If we have learned any lessons from the last few years, it is that data breaches present a significant business risk to organizations, often resulting in high financial cost and impact on public opinion. According to a recent study, the average cost of a data breach incident is approximately $3.5 million. With reputation management and a complex regulatory landscape as additive organizational concerns, security and risk professionals face the tough task of ensuring their companies successfully manage the aftermath of a data breach.
A crucial aspect to data breach preparedness is having a strong understanding of the legislative and regulatory framework around data breach notification. However, set against a patchwork of 47 existing laws from nearly every U.S. state, risk and compliance professionals are challenged with understanding and communicating rights for their business and customers. The recent mega breaches experienced by several large companies in the United States has resulted in heightened consumer, media and policymaker awareness and concern, making the potential for new requirements and legislation a hot topic.
Currently, legislation that would establish a national data security and breach standard remains undefined. However, there has been a renewed focus from policymakers and support from the Obama administration to adopt a national notification requirement – offering clarity and guidance for organizations following a data breach. While legislation awaits, experts expect continued data breach enforcement from the federal level, such as the FTC, alongside state governments.
Additionally, as more data is being stored in the cloud and shared across international borders, standard data breach notification requirements are also being evaluated and established on a global level. For example, the European Union’s (EU) new data breach requirements for telecommunication operators and internet service providers (ISPs) were implemented in August 2013. Now, these entities are required to notify national data protection authorities within 24 hours of detection of a theft, loss or unauthorized access to customer data, including emails, calling data and IP addresses. Based on that legislation, the EU is now also considering expanding the 24-hour notification requirement be applied to all commercial sectors as part of the larger update of the region’s data protection law.
A federal standard is likely on the horizon, but in the meantime, there are a few recommended steps risk managers should evaluate now as part of their preparedness plan:
- Understand the current notification requirements and enlist legal counsel. Once the details of a data breach are identified, organizations will need to assess which laws apply to the incident. Identifying the right group of experts, including outside privacy counsel, ahead of time can help risk managers quickly navigate this process. However, be aware that within the United States, certain state laws have consumer notification requirements as short as 30 or 45 days. This means there is no time to waste verifying consumer addresses; writing, printing and mailing notification letters; or setting up a call center and other services for affected individuals. To complicate things further, multiple state laws may apply to a single data breach due to the jurisdiction of the affected individuals, not where the business is located. For more information on notification requirements, Experian has developed a guide with tips on data breach response available for download at http://www.experian.com/data-breach/response-guide.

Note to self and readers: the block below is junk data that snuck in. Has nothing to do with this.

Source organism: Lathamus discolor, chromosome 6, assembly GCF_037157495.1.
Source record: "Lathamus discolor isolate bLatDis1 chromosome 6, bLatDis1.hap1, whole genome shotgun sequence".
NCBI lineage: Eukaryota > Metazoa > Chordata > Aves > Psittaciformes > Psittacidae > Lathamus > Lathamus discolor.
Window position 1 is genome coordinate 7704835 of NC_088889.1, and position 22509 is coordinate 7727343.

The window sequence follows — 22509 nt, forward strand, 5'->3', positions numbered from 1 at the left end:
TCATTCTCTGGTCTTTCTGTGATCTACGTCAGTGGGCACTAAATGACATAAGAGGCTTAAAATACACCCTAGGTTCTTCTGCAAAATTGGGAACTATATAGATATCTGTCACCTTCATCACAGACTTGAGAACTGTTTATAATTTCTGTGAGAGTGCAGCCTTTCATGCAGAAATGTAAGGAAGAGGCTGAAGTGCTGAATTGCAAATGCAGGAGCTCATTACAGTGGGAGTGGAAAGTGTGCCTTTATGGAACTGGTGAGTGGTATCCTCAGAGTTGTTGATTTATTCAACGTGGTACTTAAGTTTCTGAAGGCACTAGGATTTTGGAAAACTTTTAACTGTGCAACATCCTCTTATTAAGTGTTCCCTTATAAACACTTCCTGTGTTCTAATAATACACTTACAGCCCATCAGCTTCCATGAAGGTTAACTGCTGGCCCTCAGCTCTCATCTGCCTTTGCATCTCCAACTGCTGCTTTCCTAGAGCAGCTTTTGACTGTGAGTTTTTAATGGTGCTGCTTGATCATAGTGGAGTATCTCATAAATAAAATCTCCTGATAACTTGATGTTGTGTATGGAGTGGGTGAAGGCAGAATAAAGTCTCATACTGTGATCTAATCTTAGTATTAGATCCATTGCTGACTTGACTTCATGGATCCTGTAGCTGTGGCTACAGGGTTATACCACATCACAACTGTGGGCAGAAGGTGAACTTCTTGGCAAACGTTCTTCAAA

- Have a practiced response team in place. A recent report from Ponemon and IBM reaffirms the importance of data breach preparedness. The report found that companies that have a strong security posture are able to reduce the cost of data breaches by as much as $14 per record. Arguably, the strongest part of a data breach response plan is the team that implements it during and after an incident. Risk management professionals should ensure the response team is familiar with security protocols and notification processes in advance. In addition, to be prepared for a data breach at any given point, we recommend practicing the response plan every six months.
- Offer identity theft protection. Though laws and industry regulations vary regarding if and when an organization needs to notify victims following a data breach, affected consumers have also expressed their expectation that organizations will offer credit monitoring and identity theft protection services in the aftermath of an incident. In fact, 63% of respondents from a recent survey indicated breached companies should be obligated to provide free identity theft protection to affected customers. Organizations that provide fraud monitoring and identity protection are better positioned to improve compliance and maintain consumer’s trust. Policymakers have also made clear as they evaluate data breach legislation that they expect for companies to take steps to further protect consumers from identity theft following a breach.
As legislation for data breaches continue to be shaped, risk managers preparing for their response plans should ensure they partner with legal counsel to understand various notification requirements, across national and international borders. It is also important to remember data breaches cannot be managed solely as a compliance issue, and to take into account consumer needs and expectations. As part of having a well-practiced pre-breach preparedness plan, risk professionals should focus on clear notification and guidance, along with offering identity theft or fraud protection to protect consumers and ultimately maintain their trust following a breach. With these measures in place, regulators will likely recognize that a company is demonstrating established and responsible procedures for managing and responding to a breach.
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